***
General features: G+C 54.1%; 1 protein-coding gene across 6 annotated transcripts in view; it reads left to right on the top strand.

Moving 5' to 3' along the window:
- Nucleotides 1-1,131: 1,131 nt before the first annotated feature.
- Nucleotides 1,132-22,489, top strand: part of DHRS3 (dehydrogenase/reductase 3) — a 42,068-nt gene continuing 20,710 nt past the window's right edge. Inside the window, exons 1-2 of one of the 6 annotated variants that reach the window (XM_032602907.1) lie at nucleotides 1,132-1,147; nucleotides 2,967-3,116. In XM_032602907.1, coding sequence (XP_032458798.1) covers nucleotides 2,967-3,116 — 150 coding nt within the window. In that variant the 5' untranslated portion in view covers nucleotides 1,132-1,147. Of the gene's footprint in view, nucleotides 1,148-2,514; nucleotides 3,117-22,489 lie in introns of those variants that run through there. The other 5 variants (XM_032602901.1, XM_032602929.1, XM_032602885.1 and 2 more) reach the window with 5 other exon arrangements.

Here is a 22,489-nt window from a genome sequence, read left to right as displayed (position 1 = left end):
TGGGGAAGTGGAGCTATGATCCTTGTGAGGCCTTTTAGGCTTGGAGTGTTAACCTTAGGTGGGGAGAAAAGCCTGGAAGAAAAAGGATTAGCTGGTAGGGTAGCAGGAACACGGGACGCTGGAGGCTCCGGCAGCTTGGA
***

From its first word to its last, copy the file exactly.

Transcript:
General features: G+C 54.1%; 1 protein-coding gene across 6 annotated transcripts in view; it reads left to right on the top strand.

Moving 5' to 3' along the window:
- Nucleotides 1-1,131: 1,131 nt before the first annotated feature.
- Nucleotides 1,132-22,489, top strand: part of DHRS3 (dehydrogenase/reductase 3) — a 42,068-nt gene continuing 20,710 nt past the window's right edge. Inside the window, exons 1-2 of one of the 6 annotated variants that reach the window (XM_032602907.1) lie at nucleotides 1,132-1,147; nucleotides 2,967-3,116. In XM_032602907.1, coding sequence (XP_032458798.1) covers nucleotides 2,967-3,116 — 150 coding nt within the window. In that variant the 5' untranslated portion in view covers nucleotides 1,132-1,147. Of the gene's footprint in view, nucleotides 1,148-2,514; nucleotides 3,117-22,489 lie in introns of those variants that run through there. The other 5 variants (XM_032602901.1, XM_032602929.1, XM_032602885.1 and 2 more) reach the window with 5 other exon arrangements.

Here is a 22,489-nt window from a genome sequence, read left to right as displayed (position 1 = left end):
TGGGGAAGTGGAGCTATGATCCTTGTGAGGCCTTTTAGGCTTGGAGTGTTAACCTTAGGTGGGGAGAAAAGCCTGGAAGAAAAAGGATTAGCTGGTAGGGTAGCAGGAACACGGGACGCTGGAGGCTCCGGCAGCTTGGA